Proposal (927) to South American Classification Committee

 

Recognize new genus Phyllaemulor for Nyctibius bracteatus and change linear sequence of species in Nyctibiidae

 

 

The Rufous Potoo, Nyctibius bracteatus, has long been recognized as an “oddball” among the species in Nyctibiidae, but only recently, Costa et al. (2018) have pulled all of its unusual features together to produce a most convincing argument for separating this species in a new genus. They considered in detail genetics, morphology, behavior, and vocalizations. Regarding genetics, they found that four independent studies (including a recent whole-genome study) recognized bracteatus as the sister to the  Nyctibius species, although within Nyctibius, they found some disagreements among species relationships between those studies. The smaller size and very different plumage had long been recognized, but they showed a difference in iris color hitherto unknown. In their exhaustive study of external morphology and osteology, they found various characters apparently primitive within Nyctibiidae, as well as others shared with one or more caprimulgiform (s.l.) families, including Caprimulgidae, Podargidae, Aegothelidae and Steatornithidae. Among the unique behavioral features were the habit of bracteatus to perch crosswise on thin branches rather that vertically atop stubs or on broad branches, and a curious swaying display in response to disturbance rather than the vertical, immobile position of Nyctibius species. This behavior, in combination with the rufous, white-speckled plumage, gives the impression of a hanging dead leaf swaying in a gentle breeze (the genus name proposed, Phyllaemulor, translates to ”leaf-mimicker” – and it is notable that Steatornis, when spending nights in forest away from their caves, gives a similar display when disturbed and also has similar plumage, most unlike that of Nyctibius! The vocalizations of bracteatus are also unlike those given by Nyctibius species. In sum, I highly recommend accepting the proposal to recognize the genus Phyllaemulor for bracteatus.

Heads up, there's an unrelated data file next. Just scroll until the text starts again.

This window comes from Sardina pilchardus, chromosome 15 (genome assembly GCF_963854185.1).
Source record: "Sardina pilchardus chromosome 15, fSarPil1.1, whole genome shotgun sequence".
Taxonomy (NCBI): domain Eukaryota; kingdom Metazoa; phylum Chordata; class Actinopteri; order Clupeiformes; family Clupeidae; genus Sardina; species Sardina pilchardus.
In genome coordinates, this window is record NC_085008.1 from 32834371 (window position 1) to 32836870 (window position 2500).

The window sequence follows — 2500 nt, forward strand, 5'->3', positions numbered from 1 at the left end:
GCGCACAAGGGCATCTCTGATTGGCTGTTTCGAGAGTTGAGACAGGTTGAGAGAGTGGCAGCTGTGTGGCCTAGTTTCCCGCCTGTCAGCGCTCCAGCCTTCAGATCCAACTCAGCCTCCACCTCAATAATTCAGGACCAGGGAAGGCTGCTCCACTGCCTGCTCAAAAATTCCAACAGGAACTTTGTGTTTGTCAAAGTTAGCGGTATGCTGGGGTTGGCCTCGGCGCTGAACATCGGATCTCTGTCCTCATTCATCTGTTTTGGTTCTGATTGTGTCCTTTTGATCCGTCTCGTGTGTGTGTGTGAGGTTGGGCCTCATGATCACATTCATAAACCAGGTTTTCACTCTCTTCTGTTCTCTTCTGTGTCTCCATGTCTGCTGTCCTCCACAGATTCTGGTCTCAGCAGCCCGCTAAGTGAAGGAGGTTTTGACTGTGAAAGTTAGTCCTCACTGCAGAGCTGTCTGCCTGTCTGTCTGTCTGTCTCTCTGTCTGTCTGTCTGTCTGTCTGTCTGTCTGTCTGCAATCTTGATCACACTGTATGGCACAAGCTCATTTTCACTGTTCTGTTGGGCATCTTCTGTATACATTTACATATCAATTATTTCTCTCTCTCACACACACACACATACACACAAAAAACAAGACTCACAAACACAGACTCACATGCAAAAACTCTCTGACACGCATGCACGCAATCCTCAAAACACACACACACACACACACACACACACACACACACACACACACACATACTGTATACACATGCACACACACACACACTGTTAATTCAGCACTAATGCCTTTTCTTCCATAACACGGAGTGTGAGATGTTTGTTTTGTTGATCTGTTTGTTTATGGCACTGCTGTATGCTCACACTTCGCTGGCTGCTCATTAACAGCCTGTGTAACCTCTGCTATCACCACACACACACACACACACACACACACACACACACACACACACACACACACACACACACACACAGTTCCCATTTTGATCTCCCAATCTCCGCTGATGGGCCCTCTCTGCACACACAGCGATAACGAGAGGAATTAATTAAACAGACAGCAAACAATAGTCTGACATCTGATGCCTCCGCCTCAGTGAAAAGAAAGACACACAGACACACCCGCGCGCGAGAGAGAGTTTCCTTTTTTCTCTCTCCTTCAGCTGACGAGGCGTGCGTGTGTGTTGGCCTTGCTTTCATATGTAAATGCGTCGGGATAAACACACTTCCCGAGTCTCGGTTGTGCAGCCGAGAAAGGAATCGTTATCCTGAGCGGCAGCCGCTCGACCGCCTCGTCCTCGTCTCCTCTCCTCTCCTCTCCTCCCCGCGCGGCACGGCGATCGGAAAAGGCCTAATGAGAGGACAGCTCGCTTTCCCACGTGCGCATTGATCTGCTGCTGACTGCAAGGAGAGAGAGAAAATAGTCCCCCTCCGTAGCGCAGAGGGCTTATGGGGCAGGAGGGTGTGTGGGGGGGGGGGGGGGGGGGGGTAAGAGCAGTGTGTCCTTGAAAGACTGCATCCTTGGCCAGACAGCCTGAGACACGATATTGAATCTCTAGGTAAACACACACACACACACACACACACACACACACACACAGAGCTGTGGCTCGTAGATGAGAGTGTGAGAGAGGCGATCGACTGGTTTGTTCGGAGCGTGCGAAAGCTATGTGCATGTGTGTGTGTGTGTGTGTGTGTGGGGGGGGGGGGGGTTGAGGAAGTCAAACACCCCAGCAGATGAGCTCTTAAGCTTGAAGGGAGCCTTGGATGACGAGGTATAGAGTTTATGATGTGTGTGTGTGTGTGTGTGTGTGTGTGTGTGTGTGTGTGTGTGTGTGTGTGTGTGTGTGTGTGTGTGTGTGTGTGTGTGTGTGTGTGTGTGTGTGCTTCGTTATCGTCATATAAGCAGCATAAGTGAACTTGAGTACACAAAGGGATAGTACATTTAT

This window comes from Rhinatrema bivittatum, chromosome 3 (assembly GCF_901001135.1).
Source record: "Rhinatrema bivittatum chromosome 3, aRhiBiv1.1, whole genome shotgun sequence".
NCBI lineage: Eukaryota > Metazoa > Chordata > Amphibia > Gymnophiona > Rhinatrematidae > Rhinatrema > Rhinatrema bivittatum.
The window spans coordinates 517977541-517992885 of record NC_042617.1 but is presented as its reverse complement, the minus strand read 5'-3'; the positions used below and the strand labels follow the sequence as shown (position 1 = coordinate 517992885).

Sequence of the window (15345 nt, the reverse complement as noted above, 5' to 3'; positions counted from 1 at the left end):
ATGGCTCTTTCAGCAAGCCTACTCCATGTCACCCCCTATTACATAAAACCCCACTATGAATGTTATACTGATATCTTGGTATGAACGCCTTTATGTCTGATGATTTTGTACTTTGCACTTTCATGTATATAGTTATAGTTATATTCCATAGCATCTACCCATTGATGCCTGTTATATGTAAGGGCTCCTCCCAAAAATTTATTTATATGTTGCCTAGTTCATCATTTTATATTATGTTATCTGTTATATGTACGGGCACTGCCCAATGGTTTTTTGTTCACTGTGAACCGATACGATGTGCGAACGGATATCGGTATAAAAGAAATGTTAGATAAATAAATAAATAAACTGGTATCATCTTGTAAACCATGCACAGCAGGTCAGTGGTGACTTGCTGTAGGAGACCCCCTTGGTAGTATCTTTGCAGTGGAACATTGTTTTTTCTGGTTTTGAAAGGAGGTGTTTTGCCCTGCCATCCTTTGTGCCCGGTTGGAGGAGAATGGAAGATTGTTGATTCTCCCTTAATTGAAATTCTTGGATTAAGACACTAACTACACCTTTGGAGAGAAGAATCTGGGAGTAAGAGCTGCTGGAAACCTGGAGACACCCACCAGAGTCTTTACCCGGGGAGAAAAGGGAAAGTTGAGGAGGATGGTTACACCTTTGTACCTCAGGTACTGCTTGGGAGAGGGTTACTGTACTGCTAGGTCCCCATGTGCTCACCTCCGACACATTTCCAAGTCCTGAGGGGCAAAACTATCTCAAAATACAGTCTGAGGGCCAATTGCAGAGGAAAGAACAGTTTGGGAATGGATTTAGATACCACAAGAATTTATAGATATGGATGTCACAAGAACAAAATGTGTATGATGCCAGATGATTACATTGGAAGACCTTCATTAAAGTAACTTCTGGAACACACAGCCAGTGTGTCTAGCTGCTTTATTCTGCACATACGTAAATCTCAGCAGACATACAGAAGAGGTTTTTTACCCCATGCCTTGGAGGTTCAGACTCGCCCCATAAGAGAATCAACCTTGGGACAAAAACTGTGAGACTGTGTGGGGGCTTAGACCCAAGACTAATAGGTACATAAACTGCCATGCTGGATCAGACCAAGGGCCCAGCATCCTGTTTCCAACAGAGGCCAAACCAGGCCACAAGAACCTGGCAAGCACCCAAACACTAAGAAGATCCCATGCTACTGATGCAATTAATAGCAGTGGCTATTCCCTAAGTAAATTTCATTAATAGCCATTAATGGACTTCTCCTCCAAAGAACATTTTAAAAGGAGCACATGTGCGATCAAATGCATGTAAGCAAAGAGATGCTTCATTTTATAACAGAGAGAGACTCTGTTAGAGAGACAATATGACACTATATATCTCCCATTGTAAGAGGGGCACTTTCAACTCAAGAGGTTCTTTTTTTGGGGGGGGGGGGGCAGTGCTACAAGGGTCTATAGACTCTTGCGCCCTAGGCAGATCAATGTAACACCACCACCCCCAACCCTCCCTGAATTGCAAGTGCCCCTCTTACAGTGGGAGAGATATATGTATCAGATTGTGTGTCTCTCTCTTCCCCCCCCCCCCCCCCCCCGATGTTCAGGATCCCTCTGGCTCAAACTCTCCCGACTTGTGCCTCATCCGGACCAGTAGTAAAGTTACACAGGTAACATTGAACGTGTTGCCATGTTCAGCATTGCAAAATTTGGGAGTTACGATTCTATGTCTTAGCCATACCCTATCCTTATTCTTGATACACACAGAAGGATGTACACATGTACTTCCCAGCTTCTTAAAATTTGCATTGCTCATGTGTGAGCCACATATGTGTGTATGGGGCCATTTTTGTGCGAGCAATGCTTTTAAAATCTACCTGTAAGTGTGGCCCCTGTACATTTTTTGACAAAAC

The nature of the suite of characters examined suggest that bracteatus represents an early stage in the evolution of Nyctibiidae, rather than a late offshoot (as its usual position as last in Nyctibius might indicate).

 

If the proposal passes, then this implies endorsement of a change in the linear sequence within the Nyctibiidae, with Phyllaemulor bracteatus listed first by the conventions of sequencing.

 

Thus, a YES vote on this means placement of bracteatus in the monotypic genus Phyllaemulor and placing before Nyctibius in the linear sequence of genera in the family.  Let’s also take a separate vote simply on changing the linear sequence, regardless of generic limits, because one could vote to retain bracteatus in Nyctibius but still place it first in the sequence.

 

So, for voting purposes:

 

A. Recognize Phyllaemulor

B. Modify linear sequence to list bracteatus first (regardless of generic limits)

 

Reference:

Costa, T. V. V., B. M. Whitney, M. J. Braun, N. D. White, L. F. Silveira and N. Cleere. 2018. A systematic reappraisal of the Rufous Potoo, Nyctibius bracteatus, and description of a new genus. Journal of Ornithology 159: 367-377.

 

Gary Stiles, November 2021

 

 

 

Comments from Remsen:YES to A and thus also to B.  Costa et al. presented overwhelming evidence, in my opinion, that bracteatus is such an outlier in the family that it merits its own genus; this is an exceptionally good paper.  I like the etymology of the new genus name, too.  The remarkable similarity in plumage pattern between this species and Steatornis is extremely intriguing to me and is best explained by a plumage feature present in some common ancestor of these two lineages, i.e. a rare example of a plumage feature with true phylogenetic significance.  However, I’m off in search of a phylogenetic analysis that including not just Steatornis and Nyctibius but also bracteatus, and to check what were used as outgroups in the existing genetic analyses.  After reading Costa et al., my question is … could bracteatus be closer to Steatornis than to Nyctibius?”

 

Comments from Robbins: “YES both to placing bracteatus in a new genus (I also like that new name) and to a change in the linear sequence.

 

Comments from Pacheco: “YES. Distinctions in morphology and behavior, corroborated by data from genetics and vocal repertoire, support A and B options: an exclusive genus treatment and a new linear sequence on the family.”

 

Comments from Claramunt: “YES. I was skeptical initially as the creation of a new genus is not needed in this case (e.g. for solving a phylogenetic problem), with the additional drawback that the new genus is monotypic. But then, considering the distinctiveness of bracteatus, the separation in a new genus makes sense.”

 

Comments from Bonaccorso: “A and B. YES. The combination of morphological, molecular, and behavioral evidence is overwhelming. Thus, I support recognizing Phyllaemulor and modifying the linear sequence.”

 

Comments from Zimmer: “YES & YES, for all of the reasons presented in Costa et al (2018), and nicely summarized by Gary in the Proposal.  I would echo others in applauding the etymology of the new genus name.”